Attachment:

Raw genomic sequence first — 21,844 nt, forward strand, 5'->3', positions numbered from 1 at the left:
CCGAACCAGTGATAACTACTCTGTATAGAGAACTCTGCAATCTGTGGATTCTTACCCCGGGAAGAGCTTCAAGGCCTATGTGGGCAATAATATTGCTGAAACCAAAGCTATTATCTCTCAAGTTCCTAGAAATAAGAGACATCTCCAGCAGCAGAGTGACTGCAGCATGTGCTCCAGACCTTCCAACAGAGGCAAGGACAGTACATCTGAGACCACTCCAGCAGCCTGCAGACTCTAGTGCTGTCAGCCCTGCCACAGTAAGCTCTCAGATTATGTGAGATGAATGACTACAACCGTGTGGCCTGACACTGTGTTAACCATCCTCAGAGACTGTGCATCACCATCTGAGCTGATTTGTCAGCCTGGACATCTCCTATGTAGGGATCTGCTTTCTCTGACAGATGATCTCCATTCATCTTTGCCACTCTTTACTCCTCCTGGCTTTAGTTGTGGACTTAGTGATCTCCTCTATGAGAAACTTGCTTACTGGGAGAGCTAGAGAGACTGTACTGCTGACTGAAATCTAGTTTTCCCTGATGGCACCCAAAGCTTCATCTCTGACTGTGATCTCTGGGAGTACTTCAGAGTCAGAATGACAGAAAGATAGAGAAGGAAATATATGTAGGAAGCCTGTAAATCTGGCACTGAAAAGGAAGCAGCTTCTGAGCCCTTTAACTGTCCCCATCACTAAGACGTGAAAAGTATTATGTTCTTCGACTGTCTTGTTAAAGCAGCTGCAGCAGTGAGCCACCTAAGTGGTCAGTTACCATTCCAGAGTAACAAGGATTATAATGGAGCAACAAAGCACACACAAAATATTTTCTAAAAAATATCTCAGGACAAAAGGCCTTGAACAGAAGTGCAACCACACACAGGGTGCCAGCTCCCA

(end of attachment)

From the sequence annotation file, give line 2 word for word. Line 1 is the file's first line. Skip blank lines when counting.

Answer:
CCGAACCAGTGATAACTACTCTGTATAGAGAACTCTGCAATCTGTGGATTCTTACCCCGGGAAGAGCTTCAAGGCCTATGTGGGCAATAATATTGCTGAAACCAAAGCTATTATCTCTCAAGTTCCTAGAAATAAGAGACATCTCCAGCAGCAGAGTGACTGCAGCATGTGCTCCAGACCTTCCAACAGAGGCAAGGACAGTACATCTGAGACCACTCCAGCAGCCTGCAGACTCTAGTGCTGTCAGCCCTGCCACAGTAAGCTCTCAGATTATGTGAGATGAATGACTACAACCGTGTGGCCTGACACTGTGTTAACCATCCTCAGAGACTGTGCATCACCATCTGAGCTGATTTGTCAGCCTGGACATCTCCTATGTAGGGATCTGCTTTCTCTGACAGATGATCTCCATTCATCTTTGCCACTCTTTACTCCTCCTGGCTTTAGTTGTGGACTTAGTGATCTCCTCTATGAGAAACTTGCTTACTGGGAGAGCTAGAGAGACTGTACTGCTGACTGAAATCTAGTTTTCCCTGATGGCACCCAAAGCTTCATCTCTGACTGTGATCTCTGGGAGTACTTCAGAGTCAGAATGACAGAAAGATAGAGAAGGAAATATATGTAGGAAGCCTGTAAATCTGGCACTGAAAAGGAAGCAGCTTCTGAGCCCTTTAACTGTCCCCATCACTAAGACGTGAAAAGTATTATGTTCTTCGACTGTCTTGTTAAAGCAGCTGCAGCAGTGAGCCACCTAAGTGGTCAGTTACCATTCCAGAGTAACAAGGATTATAATGGAGCAACAAAGCACACACAAAATATTTTCTAAAAAATATCTCAGGACAAAAGGCCTTGAACAGAAGTGCAACCACACACAGGGTGCCAGCTCCCA